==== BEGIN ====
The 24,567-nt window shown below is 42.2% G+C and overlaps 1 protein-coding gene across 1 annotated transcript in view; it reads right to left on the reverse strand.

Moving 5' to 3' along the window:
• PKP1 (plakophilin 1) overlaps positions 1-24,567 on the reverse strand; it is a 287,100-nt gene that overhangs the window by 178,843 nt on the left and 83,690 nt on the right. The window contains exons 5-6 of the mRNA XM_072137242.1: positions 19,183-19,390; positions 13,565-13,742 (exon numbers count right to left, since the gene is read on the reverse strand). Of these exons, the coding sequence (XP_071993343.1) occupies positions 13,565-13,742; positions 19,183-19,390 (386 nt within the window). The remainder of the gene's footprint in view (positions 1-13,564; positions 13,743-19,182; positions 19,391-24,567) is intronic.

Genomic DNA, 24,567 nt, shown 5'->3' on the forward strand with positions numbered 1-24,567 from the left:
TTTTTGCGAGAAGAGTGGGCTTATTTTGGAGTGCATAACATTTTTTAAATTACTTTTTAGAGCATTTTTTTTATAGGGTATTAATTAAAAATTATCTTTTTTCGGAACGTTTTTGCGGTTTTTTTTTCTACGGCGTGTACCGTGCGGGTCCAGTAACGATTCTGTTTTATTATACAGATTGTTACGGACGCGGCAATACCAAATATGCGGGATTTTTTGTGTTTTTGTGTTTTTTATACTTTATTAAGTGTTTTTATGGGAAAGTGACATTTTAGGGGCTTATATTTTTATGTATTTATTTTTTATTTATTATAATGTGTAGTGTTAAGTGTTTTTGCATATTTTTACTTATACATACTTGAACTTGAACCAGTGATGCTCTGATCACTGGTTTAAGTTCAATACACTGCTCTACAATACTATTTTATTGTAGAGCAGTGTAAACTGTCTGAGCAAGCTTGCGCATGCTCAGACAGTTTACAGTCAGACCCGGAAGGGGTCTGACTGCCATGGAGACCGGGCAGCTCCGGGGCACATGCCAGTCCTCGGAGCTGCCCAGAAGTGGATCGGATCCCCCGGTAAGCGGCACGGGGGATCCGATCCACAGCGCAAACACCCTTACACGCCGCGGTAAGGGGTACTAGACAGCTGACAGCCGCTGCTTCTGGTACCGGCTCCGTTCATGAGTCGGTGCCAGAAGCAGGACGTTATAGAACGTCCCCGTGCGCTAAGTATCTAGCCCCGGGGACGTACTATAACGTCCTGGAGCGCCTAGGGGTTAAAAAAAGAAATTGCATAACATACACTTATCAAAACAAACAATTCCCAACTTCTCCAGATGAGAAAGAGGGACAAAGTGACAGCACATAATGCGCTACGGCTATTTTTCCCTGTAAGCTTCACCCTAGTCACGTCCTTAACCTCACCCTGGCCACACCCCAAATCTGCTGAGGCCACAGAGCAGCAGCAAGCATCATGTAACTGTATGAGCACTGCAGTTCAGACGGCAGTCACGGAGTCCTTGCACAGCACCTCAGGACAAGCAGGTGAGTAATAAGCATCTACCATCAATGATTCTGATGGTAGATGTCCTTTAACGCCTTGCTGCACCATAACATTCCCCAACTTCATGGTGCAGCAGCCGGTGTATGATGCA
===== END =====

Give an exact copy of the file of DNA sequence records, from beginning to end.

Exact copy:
The 24,567-nt window shown below is 42.2% G+C and overlaps 1 protein-coding gene across 1 annotated transcript in view; it reads right to left on the reverse strand.

Moving 5' to 3' along the window:
• PKP1 (plakophilin 1) overlaps positions 1-24,567 on the reverse strand; it is a 287,100-nt gene that overhangs the window by 178,843 nt on the left and 83,690 nt on the right. The window contains exons 5-6 of the mRNA XM_072137242.1: positions 19,183-19,390; positions 13,565-13,742 (exon numbers count right to left, since the gene is read on the reverse strand). Of these exons, the coding sequence (XP_071993343.1) occupies positions 13,565-13,742; positions 19,183-19,390 (386 nt within the window). The remainder of the gene's footprint in view (positions 1-13,564; positions 13,743-19,182; positions 19,391-24,567) is intronic.

Genomic DNA, 24,567 nt, shown 5'->3' on the forward strand with positions numbered 1-24,567 from the left:
TTTTTGCGAGAAGAGTGGGCTTATTTTGGAGTGCATAACATTTTTTAAATTACTTTTTAGAGCATTTTTTTTATAGGGTATTAATTAAAAATTATCTTTTTTCGGAACGTTTTTGCGGTTTTTTTTTCTACGGCGTGTACCGTGCGGGTCCAGTAACGATTCTGTTTTATTATACAGATTGTTACGGACGCGGCAATACCAAATATGCGGGATTTTTTGTGTTTTTGTGTTTTTTATACTTTATTAAGTGTTTTTATGGGAAAGTGACATTTTAGGGGCTTATATTTTTATGTATTTATTTTTTATTTATTATAATGTGTAGTGTTAAGTGTTTTTGCATATTTTTACTTATACATACTTGAACTTGAACCAGTGATGCTCTGATCACTGGTTTAAGTTCAATACACTGCTCTACAATACTATTTTATTGTAGAGCAGTGTAAACTGTCTGAGCAAGCTTGCGCATGCTCAGACAGTTTACAGTCAGACCCGGAAGGGGTCTGACTGCCATGGAGACCGGGCAGCTCCGGGGCACATGCCAGTCCTCGGAGCTGCCCAGAAGTGGATCGGATCCCCCGGTAAGCGGCACGGGGGATCCGATCCACAGCGCAAACACCCTTACACGCCGCGGTAAGGGGTACTAGACAGCTGACAGCCGCTGCTTCTGGTACCGGCTCCGTTCATGAGTCGGTGCCAGAAGCAGGACGTTATAGAACGTCCCCGTGCGCTAAGTATCTAGCCCCGGGGACGTACTATAACGTCCTGGAGCGCCTAGGGGTTAAAAAAAGAAATTGCATAACATACACTTATCAAAACAAACAATTCCCAACTTCTCCAGATGAGAAAGAGGGACAAAGTGACAGCACATAATGCGCTACGGCTATTTTTCCCTGTAAGCTTCACCCTAGTCACGTCCTTAACCTCACCCTGGCCACACCCCAAATCTGCTGAGGCCACAGAGCAGCAGCAAGCATCATGTAACTGTATGAGCACTGCAGTTCAGACGGCAGTCACGGAGTCCTTGCACAGCACCTCAGGACAAGCAGGTGAGTAATAAGCATCTACCATCAATGATTCTGATGGTAGATGTCCTTTAACGCCTTGCTGCACCATAACATTCCCCAACTTCATGGTGCAGCAGCCGGTGTATGATGCA